Google's Page Allegedly Gave Rubin $150 Million Stock Award
(Bloomberg) -- Alphabet Inc. Chief Executive Officer Larry Page didn’t get board approval when he awarded a $150 million stock grant to Andy Rubin, the creator of the Android mobile software who was under investigation by the company for sexual harassment at the time, according to a lawsuit.
Page later got “rubber stamp” approval for the equity compensation package from a board leadership committee eight days after he granted it in August 2014, according to a revised investor complaint made public on Monday in California state court in San Jose. Rubin used the grant as “leverage” to secure a $90 million severance agreement when he left the company almost three months later, according to the complaint.
The new allegations shed light on Page’s power to compensate top executives and could add fuel to criticism that the company’s board isn’t strong enough to keep management accountable to shareholders. It could also pull Page deeper into the controversy around how Google has handled sexual harassment complaints. The Alphabet co-founder has generally stayed behind the scenes, while Google CEO Sundar Pichai has been left to deal with criticism of the company’s culture.
Investors claim the board failed in its duties by allowing harassment to occur, approving big payouts and keeping the details private. The complaint targets the company’s top executives and committee members, including co-founder Sergey Brin, venture capitalist John Doerr, investor Ram Shriram and Alphabet Chief Legal Officer David Drummond, among others.
“It’s confirmation of the fact that there were these large payouts” to Google executives and that the company’s “own internal investigation had shown there was misconduct and harassment,” Louise Renne, a lead lawyer for the plaintiffs, said Monday by phone.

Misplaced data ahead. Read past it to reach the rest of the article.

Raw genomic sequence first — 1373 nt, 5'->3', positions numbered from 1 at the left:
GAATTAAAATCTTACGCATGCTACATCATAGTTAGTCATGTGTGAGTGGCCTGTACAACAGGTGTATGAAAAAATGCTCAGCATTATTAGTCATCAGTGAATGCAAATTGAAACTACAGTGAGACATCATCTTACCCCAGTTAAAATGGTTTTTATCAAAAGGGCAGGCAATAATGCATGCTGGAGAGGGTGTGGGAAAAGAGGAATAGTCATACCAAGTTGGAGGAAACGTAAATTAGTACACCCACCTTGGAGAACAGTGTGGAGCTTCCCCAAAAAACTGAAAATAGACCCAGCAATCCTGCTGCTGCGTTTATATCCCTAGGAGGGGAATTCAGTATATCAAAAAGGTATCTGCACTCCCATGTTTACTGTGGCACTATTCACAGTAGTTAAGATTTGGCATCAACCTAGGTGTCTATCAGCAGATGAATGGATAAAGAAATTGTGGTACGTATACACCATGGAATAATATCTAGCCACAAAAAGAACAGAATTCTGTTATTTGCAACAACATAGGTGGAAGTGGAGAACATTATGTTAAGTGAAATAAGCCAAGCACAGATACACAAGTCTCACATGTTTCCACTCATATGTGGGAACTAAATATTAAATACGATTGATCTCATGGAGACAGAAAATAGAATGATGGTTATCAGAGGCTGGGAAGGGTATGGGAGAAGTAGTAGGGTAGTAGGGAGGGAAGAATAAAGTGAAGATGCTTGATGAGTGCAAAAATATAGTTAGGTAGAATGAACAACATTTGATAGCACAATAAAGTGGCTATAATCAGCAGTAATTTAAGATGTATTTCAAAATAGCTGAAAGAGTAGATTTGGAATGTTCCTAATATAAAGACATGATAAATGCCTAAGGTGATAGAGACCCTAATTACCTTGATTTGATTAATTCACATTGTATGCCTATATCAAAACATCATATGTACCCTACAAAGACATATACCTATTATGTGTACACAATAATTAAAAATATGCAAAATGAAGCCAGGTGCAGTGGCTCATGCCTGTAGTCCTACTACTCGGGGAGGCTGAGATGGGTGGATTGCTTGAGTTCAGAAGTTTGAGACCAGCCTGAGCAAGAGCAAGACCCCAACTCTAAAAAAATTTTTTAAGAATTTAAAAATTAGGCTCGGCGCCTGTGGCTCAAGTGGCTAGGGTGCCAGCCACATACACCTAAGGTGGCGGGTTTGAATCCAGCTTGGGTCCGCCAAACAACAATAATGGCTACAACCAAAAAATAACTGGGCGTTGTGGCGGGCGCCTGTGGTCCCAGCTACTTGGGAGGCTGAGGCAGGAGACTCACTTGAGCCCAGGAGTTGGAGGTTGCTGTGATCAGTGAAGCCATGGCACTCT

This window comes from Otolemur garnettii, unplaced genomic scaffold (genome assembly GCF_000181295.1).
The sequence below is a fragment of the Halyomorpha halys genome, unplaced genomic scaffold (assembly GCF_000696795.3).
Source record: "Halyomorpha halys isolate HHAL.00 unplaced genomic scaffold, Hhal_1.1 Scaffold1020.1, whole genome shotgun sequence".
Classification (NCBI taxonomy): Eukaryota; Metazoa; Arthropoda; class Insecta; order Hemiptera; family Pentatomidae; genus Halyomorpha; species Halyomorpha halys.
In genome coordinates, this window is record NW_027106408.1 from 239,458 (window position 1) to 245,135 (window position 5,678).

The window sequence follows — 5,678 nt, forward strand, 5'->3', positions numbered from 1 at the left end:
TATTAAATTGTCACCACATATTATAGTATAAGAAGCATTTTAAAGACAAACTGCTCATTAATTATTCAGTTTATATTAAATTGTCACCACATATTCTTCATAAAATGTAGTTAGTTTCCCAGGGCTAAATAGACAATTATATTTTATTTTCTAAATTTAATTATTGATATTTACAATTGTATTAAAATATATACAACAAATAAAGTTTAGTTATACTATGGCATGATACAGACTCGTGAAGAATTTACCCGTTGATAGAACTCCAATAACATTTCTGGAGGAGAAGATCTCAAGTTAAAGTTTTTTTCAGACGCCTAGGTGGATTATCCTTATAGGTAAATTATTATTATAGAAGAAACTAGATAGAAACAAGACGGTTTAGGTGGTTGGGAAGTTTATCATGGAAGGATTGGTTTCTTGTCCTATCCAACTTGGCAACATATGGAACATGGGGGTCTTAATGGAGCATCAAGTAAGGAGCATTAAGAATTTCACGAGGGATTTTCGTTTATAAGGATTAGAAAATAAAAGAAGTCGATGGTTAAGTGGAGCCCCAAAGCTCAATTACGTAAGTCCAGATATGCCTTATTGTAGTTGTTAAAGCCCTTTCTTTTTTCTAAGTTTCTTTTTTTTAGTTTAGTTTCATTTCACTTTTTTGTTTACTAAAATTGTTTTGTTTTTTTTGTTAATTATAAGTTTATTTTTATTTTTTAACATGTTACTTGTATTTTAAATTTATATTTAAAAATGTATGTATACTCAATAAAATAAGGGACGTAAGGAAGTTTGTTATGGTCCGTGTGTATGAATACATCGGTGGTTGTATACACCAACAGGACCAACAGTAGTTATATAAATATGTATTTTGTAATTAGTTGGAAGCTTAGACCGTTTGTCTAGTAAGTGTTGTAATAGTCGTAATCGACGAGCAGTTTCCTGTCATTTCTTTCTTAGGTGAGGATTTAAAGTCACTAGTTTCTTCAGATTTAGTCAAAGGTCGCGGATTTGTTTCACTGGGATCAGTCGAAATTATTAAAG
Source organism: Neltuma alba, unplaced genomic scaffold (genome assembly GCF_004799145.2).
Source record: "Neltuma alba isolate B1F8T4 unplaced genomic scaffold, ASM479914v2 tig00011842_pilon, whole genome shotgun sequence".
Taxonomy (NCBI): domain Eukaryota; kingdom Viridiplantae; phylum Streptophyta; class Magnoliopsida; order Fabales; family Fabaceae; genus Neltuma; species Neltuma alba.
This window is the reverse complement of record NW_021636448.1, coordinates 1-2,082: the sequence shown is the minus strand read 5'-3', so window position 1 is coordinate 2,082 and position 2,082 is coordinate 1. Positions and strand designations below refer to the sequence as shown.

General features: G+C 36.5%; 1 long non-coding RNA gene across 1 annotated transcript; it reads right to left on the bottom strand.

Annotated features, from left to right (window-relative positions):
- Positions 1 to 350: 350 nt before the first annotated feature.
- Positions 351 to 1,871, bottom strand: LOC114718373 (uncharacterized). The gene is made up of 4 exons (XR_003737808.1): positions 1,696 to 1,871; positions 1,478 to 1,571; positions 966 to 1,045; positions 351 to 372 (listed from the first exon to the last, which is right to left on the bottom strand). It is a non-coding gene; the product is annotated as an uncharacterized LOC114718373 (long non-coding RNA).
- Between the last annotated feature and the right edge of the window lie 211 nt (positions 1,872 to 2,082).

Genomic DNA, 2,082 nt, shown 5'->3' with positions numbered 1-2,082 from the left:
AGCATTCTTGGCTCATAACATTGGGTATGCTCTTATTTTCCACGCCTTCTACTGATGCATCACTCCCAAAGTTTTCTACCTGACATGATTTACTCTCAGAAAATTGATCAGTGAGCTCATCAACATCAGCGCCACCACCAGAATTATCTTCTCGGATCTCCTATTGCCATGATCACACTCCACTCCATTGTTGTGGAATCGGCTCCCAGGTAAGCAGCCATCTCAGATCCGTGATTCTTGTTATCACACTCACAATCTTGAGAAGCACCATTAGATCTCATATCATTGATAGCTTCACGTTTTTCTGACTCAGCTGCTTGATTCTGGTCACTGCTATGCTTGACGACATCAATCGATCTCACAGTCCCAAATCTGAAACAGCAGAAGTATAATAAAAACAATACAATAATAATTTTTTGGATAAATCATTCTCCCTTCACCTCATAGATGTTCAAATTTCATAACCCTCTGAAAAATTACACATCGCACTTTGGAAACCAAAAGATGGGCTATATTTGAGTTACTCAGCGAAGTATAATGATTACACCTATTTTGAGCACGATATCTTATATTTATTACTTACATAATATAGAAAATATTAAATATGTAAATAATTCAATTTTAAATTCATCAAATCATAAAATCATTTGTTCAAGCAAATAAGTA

“Nonetheless, rather than being just being terminated, they were terminated with hefty reimbursement and gifts,” Renne said.
A lawyer for Rubin said the complaint mischaracterizes his departure from Google.
"Andy acknowledges having had a consensual relationship with a Google employee,” attorney Ellen Stross said in an email. “However, Andy strongly denies any misconduct, and we look forward to telling his story in court.”
The $90 million severance package was first detailed by the New York Times in October 2018, and sparked a firestorm of criticism from both inside and outside the company. Soon after, thousands of Google employees walked out to protest how the company handles sexual harassment complaints. Since then, Google has changed its policies, including ending the practice of barring employees from suing the company and shunting them into private arbitration. People fired for sexual harassment haven’t gotten severance payments in the past two years, Google has said.
“There are serious consequences for anyone who behaves inappropriately at Google,” a spokeswoman for Google said in an emailed statement. “In recent years, we’ve made many changes to our workplace and taken an increasingly hard line on inappropriate conduct by people in positions of authority.”
Alphabet initially required shareholders’ lawyers to conceal information in the complaint about the $150 million stock award to Rubin, on grounds it was confidential, according to Renne. Alphabet then rescinded its demand. Google declined to comment on that decision.
“My hope is this is a step toward transparency,” Renne said, referring to Alphabet’s decision to not fight the information being unsealed. “The reason we brought this shareholder lawsuit was to have some transparency governing corporate affairs, as well as the behavior being completely inappropriate conduct toward women,” she said.
One allegation unsealed Monday is that Amit Singhal, a top Google executive who left the company in 2016, was allowed to resign after accusations that he sexually harassed a female employee were found credible and he was given an exit package worth between $35 million and $45 million. Singhal would go on to work for Uber Technologies Inc., but resigned from the ride-hailing company after Recode reported that he hadn’t told Uber about the reasons he left Google. Singhal, who has denied the harassment claims, didn’t immediately respond to a request for comment.
The case is Martin v. Page, 19-cv-343672, California Superior Court, Santa Clara County (San Jose).
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